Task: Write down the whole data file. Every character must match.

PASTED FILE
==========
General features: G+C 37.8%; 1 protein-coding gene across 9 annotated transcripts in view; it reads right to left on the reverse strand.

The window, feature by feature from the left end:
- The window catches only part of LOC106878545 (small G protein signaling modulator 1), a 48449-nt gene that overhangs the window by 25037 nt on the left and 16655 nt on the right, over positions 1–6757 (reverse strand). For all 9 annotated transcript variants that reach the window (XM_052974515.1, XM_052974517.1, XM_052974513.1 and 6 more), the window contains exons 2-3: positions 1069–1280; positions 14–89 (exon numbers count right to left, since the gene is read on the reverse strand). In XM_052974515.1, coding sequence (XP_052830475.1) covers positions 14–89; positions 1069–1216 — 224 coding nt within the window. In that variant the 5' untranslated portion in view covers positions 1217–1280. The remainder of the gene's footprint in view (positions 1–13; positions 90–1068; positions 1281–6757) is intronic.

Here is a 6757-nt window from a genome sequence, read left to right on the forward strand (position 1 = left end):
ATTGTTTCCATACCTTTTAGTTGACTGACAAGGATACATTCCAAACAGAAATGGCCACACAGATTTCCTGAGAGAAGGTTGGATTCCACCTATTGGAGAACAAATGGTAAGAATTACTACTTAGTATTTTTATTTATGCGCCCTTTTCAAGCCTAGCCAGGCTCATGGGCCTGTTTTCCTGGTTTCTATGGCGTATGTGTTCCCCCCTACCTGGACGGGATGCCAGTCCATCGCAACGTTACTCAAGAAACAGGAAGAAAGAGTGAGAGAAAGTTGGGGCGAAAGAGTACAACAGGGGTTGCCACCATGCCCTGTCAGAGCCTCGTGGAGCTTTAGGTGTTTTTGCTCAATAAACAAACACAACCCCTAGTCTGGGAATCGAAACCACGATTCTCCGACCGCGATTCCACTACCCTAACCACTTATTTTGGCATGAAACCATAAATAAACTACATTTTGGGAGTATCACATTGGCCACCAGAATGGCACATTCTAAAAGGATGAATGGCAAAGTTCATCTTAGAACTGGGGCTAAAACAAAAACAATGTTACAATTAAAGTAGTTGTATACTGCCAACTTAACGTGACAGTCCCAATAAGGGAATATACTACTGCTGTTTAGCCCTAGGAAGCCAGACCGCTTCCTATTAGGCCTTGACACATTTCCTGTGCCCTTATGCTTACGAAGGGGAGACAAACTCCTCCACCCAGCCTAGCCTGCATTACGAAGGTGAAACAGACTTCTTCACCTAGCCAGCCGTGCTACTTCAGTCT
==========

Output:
General features: G+C 37.8%; 1 protein-coding gene across 9 annotated transcripts in view; it reads right to left on the reverse strand.

The window, feature by feature from the left end:
- The window catches only part of LOC106878545 (small G protein signaling modulator 1), a 48449-nt gene that overhangs the window by 25037 nt on the left and 16655 nt on the right, over positions 1–6757 (reverse strand). For all 9 annotated transcript variants that reach the window (XM_052974515.1, XM_052974517.1, XM_052974513.1 and 6 more), the window contains exons 2-3: positions 1069–1280; positions 14–89 (exon numbers count right to left, since the gene is read on the reverse strand). In XM_052974515.1, coding sequence (XP_052830475.1) covers positions 14–89; positions 1069–1216 — 224 coding nt within the window. In that variant the 5' untranslated portion in view covers positions 1217–1280. The remainder of the gene's footprint in view (positions 1–13; positions 90–1068; positions 1281–6757) is intronic.

Here is a 6757-nt window from a genome sequence, read left to right on the forward strand (position 1 = left end):
ATTGTTTCCATACCTTTTAGTTGACTGACAAGGATACATTCCAAACAGAAATGGCCACACAGATTTCCTGAGAGAAGGTTGGATTCCACCTATTGGAGAACAAATGGTAAGAATTACTACTTAGTATTTTTATTTATGCGCCCTTTTCAAGCCTAGCCAGGCTCATGGGCCTGTTTTCCTGGTTTCTATGGCGTATGTGTTCCCCCCTACCTGGACGGGATGCCAGTCCATCGCAACGTTACTCAAGAAACAGGAAGAAAGAGTGAGAGAAAGTTGGGGCGAAAGAGTACAACAGGGGTTGCCACCATGCCCTGTCAGAGCCTCGTGGAGCTTTAGGTGTTTTTGCTCAATAAACAAACACAACCCCTAGTCTGGGAATCGAAACCACGATTCTCCGACCGCGATTCCACTACCCTAACCACTTATTTTGGCATGAAACCATAAATAAACTACATTTTGGGAGTATCACATTGGCCACCAGAATGGCACATTCTAAAAGGATGAATGGCAAAGTTCATCTTAGAACTGGGGCTAAAACAAAAACAATGTTACAATTAAAGTAGTTGTATACTGCCAACTTAACGTGACAGTCCCAATAAGGGAATATACTACTGCTGTTTAGCCCTAGGAAGCCAGACCGCTTCCTATTAGGCCTTGACACATTTCCTGTGCCCTTATGCTTACGAAGGGGAGACAAACTCCTCCACCCAGCCTAGCCTGCATTACGAAGGTGAAACAGACTTCTTCACCTAGCCAGCCGTGCTACTTCAGTCT